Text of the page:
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home / geotopics / earthquakes / earthquakes - an introduction / Gujarat Earthquake

[Earthquake]: n teh sudden movement of the Earth's surface

Earthquakes - An Introduction
Cause of Earthquakes

Effects of Earthquakes

Measuring Earthquakes

What factors influence the effects and response to tectonic activity?

Case Studies
The Kobe Earthquake 1995
The Turkish Earthquake 1999 Earthquakes in California
Gujarat Earthquake 2001


1999 Turkish Earthquake

Related links
[Related links]: n Web sites related to this topic

BBC News - The Turkish Earthquake

Turkish Earthquake in Pictures

Online Activities
[Online activities]: n Activities related to this topic


An earthquake measuring 6.8 - 7.0 on the Richter Scale.


The epicentre of the earthquake was near the industrial city of Izmit, about 55 miles east of Istanbul, Turkey.


The earthquake occurred on Tuesday 17th August at 3.02 a.m. local time (12 am GMT). The earthquake lasted 45 seconds.


Turkey sits between two huge tectonic plates, Eurasia and Africa/Arabia, which are grinding into one another, north to south. The Turkish landmass is a small tectonic plate, which is being squeezed like a pip between the two giants. This movement has created the Anatolian fault (conservative margin). The conservative margin slipped causing the earthquake. Many of Turkey's major cities are located along this fault.

So what?

In many towns and cities affected by the earthquake population levels have been increasing rapidly. People have been migrating from rural to urban areas to escape military crackdown by the Turkish army and rush to the big city in search of a better life. Most people who move to urban areas have little money. They live crammed into desperately crowded poor housing. Many live in accommodation which they built themselves. These buildings are known locally as gecekondus. The name means built in a night. These buildings easily collapsed during the earthquake.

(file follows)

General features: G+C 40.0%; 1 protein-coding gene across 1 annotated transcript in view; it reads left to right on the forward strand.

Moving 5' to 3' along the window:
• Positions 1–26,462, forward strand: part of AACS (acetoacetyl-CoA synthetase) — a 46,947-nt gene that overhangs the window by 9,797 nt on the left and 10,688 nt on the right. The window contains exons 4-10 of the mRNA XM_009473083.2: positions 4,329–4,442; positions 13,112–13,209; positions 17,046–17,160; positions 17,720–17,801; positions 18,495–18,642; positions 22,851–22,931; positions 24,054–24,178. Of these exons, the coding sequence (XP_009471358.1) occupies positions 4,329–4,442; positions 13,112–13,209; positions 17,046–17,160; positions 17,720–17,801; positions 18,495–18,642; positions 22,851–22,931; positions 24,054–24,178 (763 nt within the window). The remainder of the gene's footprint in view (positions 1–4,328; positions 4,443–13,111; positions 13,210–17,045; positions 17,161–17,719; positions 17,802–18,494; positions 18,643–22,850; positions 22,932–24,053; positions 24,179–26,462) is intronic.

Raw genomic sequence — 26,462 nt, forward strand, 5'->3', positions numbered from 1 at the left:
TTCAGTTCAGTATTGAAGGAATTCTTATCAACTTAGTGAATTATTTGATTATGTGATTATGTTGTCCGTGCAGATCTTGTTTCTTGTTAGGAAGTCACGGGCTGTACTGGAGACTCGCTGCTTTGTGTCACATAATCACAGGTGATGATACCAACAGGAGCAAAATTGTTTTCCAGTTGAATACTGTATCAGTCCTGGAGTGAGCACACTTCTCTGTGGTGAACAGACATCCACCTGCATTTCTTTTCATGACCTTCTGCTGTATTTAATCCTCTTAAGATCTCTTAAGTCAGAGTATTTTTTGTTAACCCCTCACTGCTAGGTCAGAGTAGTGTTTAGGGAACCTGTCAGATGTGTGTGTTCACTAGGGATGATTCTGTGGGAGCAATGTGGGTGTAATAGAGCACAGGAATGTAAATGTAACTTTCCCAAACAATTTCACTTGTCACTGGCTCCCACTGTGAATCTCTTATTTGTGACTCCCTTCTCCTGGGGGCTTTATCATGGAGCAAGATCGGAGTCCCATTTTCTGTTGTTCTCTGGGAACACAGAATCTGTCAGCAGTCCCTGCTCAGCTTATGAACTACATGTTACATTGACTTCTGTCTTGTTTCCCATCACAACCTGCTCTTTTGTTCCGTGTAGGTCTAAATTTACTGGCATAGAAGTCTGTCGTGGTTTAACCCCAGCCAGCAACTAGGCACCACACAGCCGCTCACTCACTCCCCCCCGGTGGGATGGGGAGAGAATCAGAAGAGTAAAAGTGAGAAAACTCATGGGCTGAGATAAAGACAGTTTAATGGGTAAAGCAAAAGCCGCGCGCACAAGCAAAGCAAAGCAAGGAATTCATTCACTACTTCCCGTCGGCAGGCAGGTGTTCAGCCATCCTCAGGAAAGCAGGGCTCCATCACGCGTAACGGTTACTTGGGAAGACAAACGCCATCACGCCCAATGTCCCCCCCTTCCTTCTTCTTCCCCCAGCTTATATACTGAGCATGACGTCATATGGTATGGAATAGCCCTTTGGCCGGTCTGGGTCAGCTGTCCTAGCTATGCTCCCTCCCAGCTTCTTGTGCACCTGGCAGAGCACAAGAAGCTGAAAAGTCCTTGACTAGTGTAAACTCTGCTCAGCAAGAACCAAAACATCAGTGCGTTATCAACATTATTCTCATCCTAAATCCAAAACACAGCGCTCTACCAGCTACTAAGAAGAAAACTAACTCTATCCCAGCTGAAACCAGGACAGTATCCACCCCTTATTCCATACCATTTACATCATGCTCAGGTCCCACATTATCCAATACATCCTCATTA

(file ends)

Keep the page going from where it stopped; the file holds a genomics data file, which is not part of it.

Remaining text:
It was those among the poor who had saved enough to move into tower blocks who were most affected. Turkey has a building code, which is as stringent as California's but it is rarely enforced. This cheaply built, illegal housing lies at the heart of the disaster, say engineering experts. It accounts for why so many houses just crumpled like packs of cards and why older or more solid buildings remained intact.

In Turkey the rate of urbanisation has been very high and unfortunately the control and supervision of the building quality has not been as good as it should be. Turkey's Chamber of Commerce estimates that some 65 per cent of all buildings are constructed without a permit or with scant attention to building regulations. More than half the population in Istanbul is living in illegal accommodation, it says.

The immediate hazards were the collapse of poorly constructed buildings (many of which did not meet Turkey's building standards) and damage to power lines and pipes causing fires. People were trapped in houses as they slept and many were killed by falling masonry. In all, 17,000 people died and over 27,000 were injured. Tidal waves flooded farmland on the coast causing damage to crops. Fire at an oil refinery caused air pollution.

The longer-term consequences were that 200,000 people were made homeless and had to live in tents for many weeks with no running water or proper sanitation. People suffered from diarrhoea due to lack of clean water and untreated sewage contaminated rivers killing fish.


Many countries, including the UK, The USA, Germany, France and Japan all provided Turkey with aid. The short-term aid included medical supplies, tents, blankets and Emergency Rescue Teams. In the long term Turkey will need assistance in planning for natural disasters (education) and money to repair its infrastructure.



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